Sarah Umutoniwase, who was born to a 16-year-old girl, found herself a mother too at that same age. Her mother had died when she was only two, and was taken in by a foster family.
Although she had a scholarship, Umutoniwase would struggle to buy other school needs since she was going to a boarding school.
However, when she was in her third year of secondary school, there was a man who was providing that for her. He lived just next door. They ended up falling in love, as she says, but she had not been educated on safe sex practicing methods or any other reproductive health service that was available.
She got pregnant and despite her friends’ attempt to convince her to have an abortion, she kept the child due to her Christian values.
The report is titled ‘Seeing the Unseen the case for action in the neglected crisis of unintended pregnancy.’ 2
When she was due, Umutoniwase had a C-Section and there she was, a 16-year-old mother to a beautiful baby she didn’t know how to raise, or have the means to raise her at her age.
Her foster family had made peace with that fact, and they helped her with the child until she finished school.
She was selling maize every day after classes to buy milk for the child until she graduated high school.
Now, she is a reproductive health rights champion in her district, Rwamagana, where she shares her testimony with young people to learn from it.
“I am among the people who gave birth when they were still young but chose not to let sadness get to me,” Umutoniwase said.
She is now 30, and her child is attending high school. She also got married and had other children thereafter.
Delegates follow the presentation of the 2022 annual State of World Population Report in Kigali on May 25. Courtesy
Umutoniwase narrated her story on Wednesday, May 25, as United Nations Population Fund (UNFPA) and other stakeholders launched in Rwanda, the 2022 annual State of World Population (SWP) Report titled ‘Seeing the Unseen: the case for action in the neglected crisis of unintended pregnancy.’
The report portrays that an estimated 121 million pregnancies per year are unintended, and that it is an ‘unseen’ crisis because it is so common. “Nearly everyone knows someone who has experienced an unintended pregnancy” the report reads.
It also shows that women are more likely to experience an unintended pregnancy when they have fewer choices and less power.
An unintended pregnancy is defined as a pregnancy that occurs to a woman who was not planning to have any (more) children, or that was mistimed, in that it occurred earlier than desired.
The report applied the definition independent of the outcome of the pregnancy (whether abortion, miscarriage or unplanned birth).
It was also revealed that 23 per cent of women report they are unable to say no to sex, and that only 57 per cent of women are able to make their own decisions over their sexual and reproductive health and rights.
Speaking at the launch, UNFPA Representative, Kwabena Asante-Ntiamoah said that no country is spared the crisis, because unintended pregnancies take place in disturbing numbers in Rwanda.
Officials joined the United Nations Population Fund and stakeholders to launch the 2022 annual State of World Population Report in Kigali on May 25. Courtesy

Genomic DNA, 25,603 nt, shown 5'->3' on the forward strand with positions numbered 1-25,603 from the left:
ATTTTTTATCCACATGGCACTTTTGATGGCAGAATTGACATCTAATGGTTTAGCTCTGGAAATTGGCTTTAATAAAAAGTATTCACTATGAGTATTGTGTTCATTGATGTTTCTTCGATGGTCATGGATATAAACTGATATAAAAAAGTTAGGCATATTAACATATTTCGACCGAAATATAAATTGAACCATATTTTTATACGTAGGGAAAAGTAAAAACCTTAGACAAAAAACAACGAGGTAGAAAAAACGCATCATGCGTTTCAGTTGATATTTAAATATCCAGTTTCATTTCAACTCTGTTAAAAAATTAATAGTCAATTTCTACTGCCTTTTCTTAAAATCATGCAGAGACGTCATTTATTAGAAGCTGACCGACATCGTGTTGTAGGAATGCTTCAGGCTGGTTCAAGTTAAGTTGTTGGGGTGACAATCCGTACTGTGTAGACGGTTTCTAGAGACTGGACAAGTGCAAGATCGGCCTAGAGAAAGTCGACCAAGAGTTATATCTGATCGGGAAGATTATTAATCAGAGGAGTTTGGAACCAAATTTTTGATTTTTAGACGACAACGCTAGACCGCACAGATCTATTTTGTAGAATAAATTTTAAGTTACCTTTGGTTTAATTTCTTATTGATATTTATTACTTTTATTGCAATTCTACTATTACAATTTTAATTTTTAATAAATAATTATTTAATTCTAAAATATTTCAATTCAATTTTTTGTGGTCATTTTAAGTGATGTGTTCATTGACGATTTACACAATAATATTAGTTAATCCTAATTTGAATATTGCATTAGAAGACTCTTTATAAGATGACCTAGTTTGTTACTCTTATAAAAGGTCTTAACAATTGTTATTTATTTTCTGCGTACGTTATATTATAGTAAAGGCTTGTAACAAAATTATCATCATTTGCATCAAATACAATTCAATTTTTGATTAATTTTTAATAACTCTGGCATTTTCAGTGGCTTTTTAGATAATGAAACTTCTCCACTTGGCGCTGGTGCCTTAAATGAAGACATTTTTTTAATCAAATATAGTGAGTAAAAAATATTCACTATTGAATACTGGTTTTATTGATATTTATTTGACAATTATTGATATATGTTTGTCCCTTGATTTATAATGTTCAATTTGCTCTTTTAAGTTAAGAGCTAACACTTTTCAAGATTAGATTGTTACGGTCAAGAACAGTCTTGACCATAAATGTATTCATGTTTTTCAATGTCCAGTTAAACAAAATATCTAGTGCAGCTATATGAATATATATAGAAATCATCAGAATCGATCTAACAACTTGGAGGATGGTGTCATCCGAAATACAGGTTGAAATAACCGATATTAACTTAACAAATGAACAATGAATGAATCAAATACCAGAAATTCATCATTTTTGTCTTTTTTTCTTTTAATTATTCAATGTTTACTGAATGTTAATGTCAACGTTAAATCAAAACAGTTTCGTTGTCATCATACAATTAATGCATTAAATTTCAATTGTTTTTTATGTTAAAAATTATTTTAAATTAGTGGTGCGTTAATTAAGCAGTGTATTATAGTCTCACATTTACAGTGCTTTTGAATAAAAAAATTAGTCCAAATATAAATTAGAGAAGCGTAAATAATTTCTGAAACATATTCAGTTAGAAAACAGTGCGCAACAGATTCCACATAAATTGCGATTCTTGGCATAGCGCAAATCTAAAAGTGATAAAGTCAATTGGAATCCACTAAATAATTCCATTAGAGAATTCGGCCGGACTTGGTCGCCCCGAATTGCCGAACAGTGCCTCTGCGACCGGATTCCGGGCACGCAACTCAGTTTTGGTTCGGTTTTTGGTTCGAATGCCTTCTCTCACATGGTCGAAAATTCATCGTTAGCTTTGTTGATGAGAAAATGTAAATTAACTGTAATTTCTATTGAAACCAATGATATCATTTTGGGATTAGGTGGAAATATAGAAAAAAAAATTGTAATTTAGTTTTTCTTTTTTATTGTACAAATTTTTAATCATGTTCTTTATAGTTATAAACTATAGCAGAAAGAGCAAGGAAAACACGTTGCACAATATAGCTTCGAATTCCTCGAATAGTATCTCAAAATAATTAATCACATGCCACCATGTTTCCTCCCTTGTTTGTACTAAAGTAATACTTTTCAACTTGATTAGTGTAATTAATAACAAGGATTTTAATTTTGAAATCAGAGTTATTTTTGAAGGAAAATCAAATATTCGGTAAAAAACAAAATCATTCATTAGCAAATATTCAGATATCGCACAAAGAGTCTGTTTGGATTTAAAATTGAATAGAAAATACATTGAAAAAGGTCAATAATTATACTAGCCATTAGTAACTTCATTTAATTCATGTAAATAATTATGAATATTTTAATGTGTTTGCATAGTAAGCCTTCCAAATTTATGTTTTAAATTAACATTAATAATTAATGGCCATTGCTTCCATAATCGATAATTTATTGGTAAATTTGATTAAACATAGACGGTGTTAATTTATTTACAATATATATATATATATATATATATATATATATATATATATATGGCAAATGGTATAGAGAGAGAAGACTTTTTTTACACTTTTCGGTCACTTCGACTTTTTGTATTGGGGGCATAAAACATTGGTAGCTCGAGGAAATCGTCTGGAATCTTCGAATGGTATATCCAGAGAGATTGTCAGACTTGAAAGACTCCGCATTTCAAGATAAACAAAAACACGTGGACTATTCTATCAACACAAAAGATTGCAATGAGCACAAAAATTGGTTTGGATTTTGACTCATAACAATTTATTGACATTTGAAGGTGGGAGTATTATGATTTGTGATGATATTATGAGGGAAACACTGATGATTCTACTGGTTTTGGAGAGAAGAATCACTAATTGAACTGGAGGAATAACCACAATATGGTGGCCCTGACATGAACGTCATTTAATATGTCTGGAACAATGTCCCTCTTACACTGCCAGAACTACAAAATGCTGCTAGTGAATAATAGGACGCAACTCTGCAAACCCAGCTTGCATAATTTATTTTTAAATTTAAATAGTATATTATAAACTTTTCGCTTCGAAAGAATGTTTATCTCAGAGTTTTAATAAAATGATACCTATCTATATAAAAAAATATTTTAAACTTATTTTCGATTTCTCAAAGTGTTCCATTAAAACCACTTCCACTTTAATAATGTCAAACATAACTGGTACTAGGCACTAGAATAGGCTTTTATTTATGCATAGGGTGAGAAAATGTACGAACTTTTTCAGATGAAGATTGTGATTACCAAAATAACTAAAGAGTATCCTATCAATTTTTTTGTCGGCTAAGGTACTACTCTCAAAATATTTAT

He referred to the Rwanda Demographic Health Survey (2019/2020) which showed that of all births between 2015 and 2020, 61 percent were wanted at the time of conception, 27 percent were mistimed, and 12 percent were unwanted.
“Many people will say this is not an urgency. They will say this has always been the case. Why are we alarmed? Why care now? The answer is that it has always been a crisis, but it has been brought to the forefront and characterised as “a women’s concern” or “a private matter,” Kwabena said.
He added that UNFPA is calling on the world to recognise that unintended pregnancy is not only a woman’s concern but a health issue, a human rights issue, a humanitarian issue, and a development issue. “It is a global crisis with global costs,” Kwabena noted.
He further announced that Rwanda’s theme this year is “Addressing Teenage Pregnancy: The call for Action”.
“Let us not forget to stand up for the adolescent girl who, through ignorance about her body or lack of choice – or both – is condemned to a life of poverty when unintended pregnancy ends her education; her lifeline to a brighter future,” Kwabena added.
While the 2019-2020 Demographic and Health Survey portrayed that the percentage of teenagers who have given birth or are pregnant with their first child has declined from 7 to 5 percent, more than 100,000 teenagers have given birth since 2017.
Minister for Health Dr Daniel Ngamije during the official launch the 2022 annual State of World Population Report dubbed ‘Seeing the Unseen the case for action in the neglected crisis of unintended pregnancy. Courtesy
The SWP says that unintended pregnancy is linked to gender inequality, lower socioeconomic development, and higher maternal death rates, and that poverty, lower levels of education and employment, and exposure to violence and coercion reinforce the high rates.
After the launch, different stakeholders including the Ministry of health, different embassies and NGOs pledged to help girls “carry books instead of babies,” so that no girl has to go through what Umutoniwase and hundreds of thousands of other teenagers have gone through.